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Want to experience vibrant Bhutanese culture at close proximity take a festival trip to Bhutan.Bhutanese love to socialize. An integral part of the Bhutanese tradition is its culture. Bhutanese love social gatherings and present themselves in spirit of celebration. If you wish to see Bhutanese from all walks of life making fun, play, flirt and drink alcohol during such festivities Western Bhutan Tour is tour program designed in such a way that when you  travel or tour in Bhutan one can experience the gift of Western Bhutan with beautiful mountains and valleys. It offers stunning scenery with golden paddy fields cascading down the magnificent mountains. If you wish to experience Bhutanese culture and tradition any time of the year then a tailor made Bhutan cultural trip is meant for you. The drive through the undulating landscape takes you to the central Bhutan where you will experience ancient fortresses, monasteries, and temples. Your wishes to explore the scenic beauty and pristine environment of mountainous terrain then trekking in Bhutan is for you. As a Bhutan trekking company we promise a memorable experience amidst lofty mountains, deep valleys and rushing streams, On trip like Himalaya Walking Tour don’t miss Bhutan Walking Tour is tour program designed for the clients on their trip to Asia or trekking in Himalaya that has more of walking tours and less of driving. The advantage of doing more of walking will give more time to explore Bhutan. This tour has great advantage When you explore Asian textile tour don’t miss Bhutan textile tour or textile in Bhutan which is a living textile museum of Himalaya. The Bhutanese textiles are the highest form of art and spiritual expression. The indigenous knowledge and unique skills on textiles have been passed down for generations. Photographers in Bhutan come across photographic seductions and have abundant opportunities to photograph the Himalayan ice peaks, the virgin forests, the unique plants and flowers, the Dzongs (fortresses), the temples, the chorten (stupas), the prayer wheels and multicolored prayer flags, the farm houses. Tour package for individual tours and private group tours based on the availability of your time and the things that you are interested in.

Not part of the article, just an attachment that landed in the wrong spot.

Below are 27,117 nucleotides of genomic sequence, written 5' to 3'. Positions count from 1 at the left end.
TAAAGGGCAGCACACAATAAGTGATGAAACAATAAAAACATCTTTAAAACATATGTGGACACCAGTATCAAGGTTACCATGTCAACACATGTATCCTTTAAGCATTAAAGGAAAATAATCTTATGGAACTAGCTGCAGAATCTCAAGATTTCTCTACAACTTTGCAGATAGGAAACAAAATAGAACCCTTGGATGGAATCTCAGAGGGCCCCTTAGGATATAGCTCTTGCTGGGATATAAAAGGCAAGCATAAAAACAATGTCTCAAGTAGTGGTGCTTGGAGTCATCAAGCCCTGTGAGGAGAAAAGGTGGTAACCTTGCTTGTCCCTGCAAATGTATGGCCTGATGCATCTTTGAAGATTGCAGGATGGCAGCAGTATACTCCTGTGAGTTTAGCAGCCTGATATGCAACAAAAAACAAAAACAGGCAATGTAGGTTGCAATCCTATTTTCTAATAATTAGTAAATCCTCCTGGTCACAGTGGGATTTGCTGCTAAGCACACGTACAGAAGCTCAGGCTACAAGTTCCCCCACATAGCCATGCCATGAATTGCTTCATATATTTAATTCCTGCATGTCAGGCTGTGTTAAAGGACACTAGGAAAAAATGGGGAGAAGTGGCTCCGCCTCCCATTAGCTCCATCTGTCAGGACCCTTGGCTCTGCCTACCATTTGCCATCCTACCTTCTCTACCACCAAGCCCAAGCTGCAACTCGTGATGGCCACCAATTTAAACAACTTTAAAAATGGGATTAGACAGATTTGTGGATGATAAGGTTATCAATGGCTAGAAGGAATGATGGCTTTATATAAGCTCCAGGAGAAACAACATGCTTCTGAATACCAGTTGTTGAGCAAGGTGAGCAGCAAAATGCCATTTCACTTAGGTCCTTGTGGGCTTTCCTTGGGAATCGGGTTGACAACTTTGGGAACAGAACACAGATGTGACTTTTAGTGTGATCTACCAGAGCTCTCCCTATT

Democracy in Transition

When Bhutan embarked on democracy, the international media posed a common question“Has Bhutanese media played a significant role in preparing Bhutan for its transition to democracy?”

The general answer was that perhaps media could have done more to prepare citizens for the historic shift.

Political change was already underway, with local government structures instituted in the ‘80s and the ‘90s.  At the national level, key changes occurred in 1998, when all executive powers were devolved from the throne to a group of ministers elected by the National Assembly.

The years that followed saw the Constitution being drafted and taken around the country for discussions with the public.

Today, in the fourth year of our transition to a parliamentary system of governance, and about a year short of the second general election, not many seem to know or understand about the new political system.

The GNH 2010 survey results show that, in the area of governance, 62 percent of respondents, of the more than 7,000 interviewed, have poor knowledge and understanding of the Constitution.

While it would be unrealistic to expect everyone to know and understand the Constitution, such a scenario does not exist in mature democracies; 62 percent is quite a high number.

The survey results go on to say that an even higher number of respondents, 64 percent, have poor knowledge of the difference between the national council and national assembly.  Almost 59 percent said they had poor knowledge and understanding of the roles and responsibilities of parliament members (MPs).

More females had poor knowledge and understanding of the constitution, legislative bodies, and the roles and responsibilities of MPs, and the lack of knowledge and understanding was also more prominent in rural Bhutan.

What do these figures say about democracy in Bhutan?

While other indicators, such as the number of media houses that have sprouted in the past few years, are quoted to demonstrate that democracy is not only taking root but flourishing, the survey results presents a different picture.

Whether it is the local or the national elections, one common image is long lines of women with children on their back casting their ballot.  Yet this crucial section of society now admits it has poor knowledge of how the new political system ticks.

On what basis then are votes, most of which are in rural Bhutan, cast, if the majority does not understand the roles and responsibilities of members of parliament?

It only means that there is still a lot of groundwork to be done, because for now the participation of the people in the democratic process is not going beyond the ballot.